June 13, 2017
New York, NY—Where are jails most overused? Contrary to conventional wisdom, the highest jail incarceration rates are in America’s rural counties. In the past several years, jail populations have continued to grow ever-larger in rural counties while they have declined in many large cities, despite rural counties having substantially lower crime rates than cities, a new report released today by the Vera Institute of Justice and the John D. and Catherine T. MacArthur Foundation’s Safety and Justice Challengereveals. Rural counties have the nation’s highest rates of pretrial incarceration, are increasingly renting out jail beds to hold people for other government agencies, and have fewer resources than their urban counterparts—all of which are contributing to these counties’ outsized use of incarceration, the report found.
The nation’s 1,936 rural counties make up two-thirds of all U.S. counties, but have been overlooked in the national conversation on mass incarceration, which centers on big cities. But urban places have begun to turn the tide on jail incarceration and, after significant reform efforts, many are now reducing their jail populations. Meanwhile, rural jail growth has continued unabated.
“Rural towns, and the unique struggles they are facing, have for too long been out of sight and out of mind for many Americans—something that was made clear when the results of the last election took much of the country by surprise,” said Vera President Nicholas Turner. “Their growing jails are a glimpse into the pain that many people in these counties know intimately. We hope that this report sheds light on an important trend, and brings rural America into the criminal justice conversation. We can’t end mass incarceration in America without paying attention to rural jails.”
To better understand the increasing rurality of jail incarceration, Vera examined data from its Incarceration Trends Project, which collects disparate jail data from national sources and has recently been updated with pretrial jail population data. The analysis revealed that the trends that are driving jail use nationwide—increasing use of pretrial detention and an expanding jail-bed market—are especially pronounced in rural counties, which also have fewer resources to help keep people out of jail than their urban counterparts.
Specifically, the report found that:
- While the rate at which legally presumed innocent people are held in jail pretrial has grown 223% nationwide since 1970, it has risen 436% in rural counties, driven in large part by rural areas in the South and West.
- Despite their higher jail incarceration rates, rural counties have lower crime rates: their property crime rate is three-quarters, and violent crime rate is two-thirds, those of cities. While the opioid crisis that is unfolding in predominately rural areas is currently under a national spotlight, rural jail incarceration was on an upward trajectory well before the recent crisis.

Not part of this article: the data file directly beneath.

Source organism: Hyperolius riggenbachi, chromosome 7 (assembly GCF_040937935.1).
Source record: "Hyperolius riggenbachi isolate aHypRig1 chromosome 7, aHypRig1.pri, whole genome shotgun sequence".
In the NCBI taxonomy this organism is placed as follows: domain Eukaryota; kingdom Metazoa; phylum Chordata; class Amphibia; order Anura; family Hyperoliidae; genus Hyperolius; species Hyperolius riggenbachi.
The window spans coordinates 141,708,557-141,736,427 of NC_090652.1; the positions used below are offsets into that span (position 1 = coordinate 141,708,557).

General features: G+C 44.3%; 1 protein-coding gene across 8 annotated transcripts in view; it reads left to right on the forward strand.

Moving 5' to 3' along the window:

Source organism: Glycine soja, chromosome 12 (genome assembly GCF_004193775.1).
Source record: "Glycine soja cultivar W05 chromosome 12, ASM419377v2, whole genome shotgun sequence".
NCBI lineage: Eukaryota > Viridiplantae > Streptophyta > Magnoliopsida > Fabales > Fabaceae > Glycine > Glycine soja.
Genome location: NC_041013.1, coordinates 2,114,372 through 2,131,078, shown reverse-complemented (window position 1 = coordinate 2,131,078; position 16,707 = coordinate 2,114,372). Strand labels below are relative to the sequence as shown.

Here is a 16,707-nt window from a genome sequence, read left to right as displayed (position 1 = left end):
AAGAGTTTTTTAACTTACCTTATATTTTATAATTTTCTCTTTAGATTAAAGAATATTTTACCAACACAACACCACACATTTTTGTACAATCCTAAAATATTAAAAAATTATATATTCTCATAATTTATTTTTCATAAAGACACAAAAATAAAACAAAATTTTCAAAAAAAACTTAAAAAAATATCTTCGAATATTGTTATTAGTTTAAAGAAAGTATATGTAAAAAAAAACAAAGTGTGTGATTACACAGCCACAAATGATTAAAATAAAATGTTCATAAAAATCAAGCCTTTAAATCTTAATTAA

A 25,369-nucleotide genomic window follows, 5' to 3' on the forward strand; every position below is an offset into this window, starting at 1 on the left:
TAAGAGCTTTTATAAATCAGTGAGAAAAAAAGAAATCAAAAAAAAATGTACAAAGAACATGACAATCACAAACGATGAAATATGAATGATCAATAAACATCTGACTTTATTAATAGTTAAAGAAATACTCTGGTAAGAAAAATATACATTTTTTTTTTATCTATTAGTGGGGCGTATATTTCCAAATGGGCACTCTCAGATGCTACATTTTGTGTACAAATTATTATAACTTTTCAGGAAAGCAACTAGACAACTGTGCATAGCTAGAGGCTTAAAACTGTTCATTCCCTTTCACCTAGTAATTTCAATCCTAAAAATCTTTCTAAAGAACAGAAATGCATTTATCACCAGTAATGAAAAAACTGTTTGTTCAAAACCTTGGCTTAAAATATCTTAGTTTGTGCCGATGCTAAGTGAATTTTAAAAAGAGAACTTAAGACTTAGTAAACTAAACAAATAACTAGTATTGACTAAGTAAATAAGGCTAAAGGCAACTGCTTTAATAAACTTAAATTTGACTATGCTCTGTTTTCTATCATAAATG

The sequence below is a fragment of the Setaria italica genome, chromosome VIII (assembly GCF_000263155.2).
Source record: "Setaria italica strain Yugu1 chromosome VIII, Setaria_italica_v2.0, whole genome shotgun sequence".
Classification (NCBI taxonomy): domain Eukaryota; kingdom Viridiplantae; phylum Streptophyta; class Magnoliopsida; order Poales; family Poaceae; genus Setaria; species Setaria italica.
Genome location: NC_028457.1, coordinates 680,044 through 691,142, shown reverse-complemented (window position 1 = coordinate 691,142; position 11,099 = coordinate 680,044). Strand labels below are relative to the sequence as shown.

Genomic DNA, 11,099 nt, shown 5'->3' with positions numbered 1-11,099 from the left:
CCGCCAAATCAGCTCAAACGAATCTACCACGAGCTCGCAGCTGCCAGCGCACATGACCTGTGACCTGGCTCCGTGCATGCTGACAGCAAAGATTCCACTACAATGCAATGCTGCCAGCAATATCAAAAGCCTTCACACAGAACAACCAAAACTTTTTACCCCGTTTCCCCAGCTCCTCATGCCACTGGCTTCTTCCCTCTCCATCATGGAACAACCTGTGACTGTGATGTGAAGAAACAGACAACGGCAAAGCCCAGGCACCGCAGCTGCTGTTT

- Rural jails have a more limited tax base than cities and experience resource challenges that contribute to their reliance on incarceration, including remote location of courts, scarce public defender services, and few diversion and pretrial services programs.
- It is now common practice for jails to rent out extra beds to other jails, state prisons, or federal authorities. However, rural areas now use jail beds for other purposes at a rate 888% higher than in 1978, while rates in urban areas increased only 134%.
- The expanded use of rented jail beds in rural counties is driven in part by financial incentives, as other agencies offer a per-diem rate for each incarcerated person held in a local jail that can help fill budget gaps or even be used to justify a jail expansion.
“The majority of people in jail today are legally presumed to be innocent, and many are held simply because they cannot afford bail,” said Laurie Garduque, director of justice reform at the MacArthur Foundation. “As this report shows, this injustice is especially pronounced in rural places that are already struggling economically. We hope this report jumpstarts a long-overdue conversation about the use of jails in rural counties, and that it leads to the development of tailored, effective alternatives to jail that can improve the lives of individuals, families, and whole communities in these towns.”
The report also found that what has been successful in driving down jail use in cities may not necessarily apply to rural places. In order for rural places to be able to decrease their use of jail incarceration, more research and policy that is tailed to rural jails is urgently needed. The report is available on Vera’s website, along with an interactive data visualization that sheds light on the way that specific counties are using pretrial detention and rented beds. Vera’s Incarceration Trends data tool has also been updated to provide pretrial jail incarceration data for every U.S. county.
This report is one of a series that Vera is releasing with the Safety and Justice Challenge—the John D. and Catherine T. MacArthur Foundation’s initiative to reduce over-incarceration by changing the way America thinks about and uses jails. The initiative is supporting a network of competitively selected local jurisdictions committed to safely reducing jail incarceration and making their justice systems fairer and more effective. Learn more at www.safetyandjusticechallenge.org.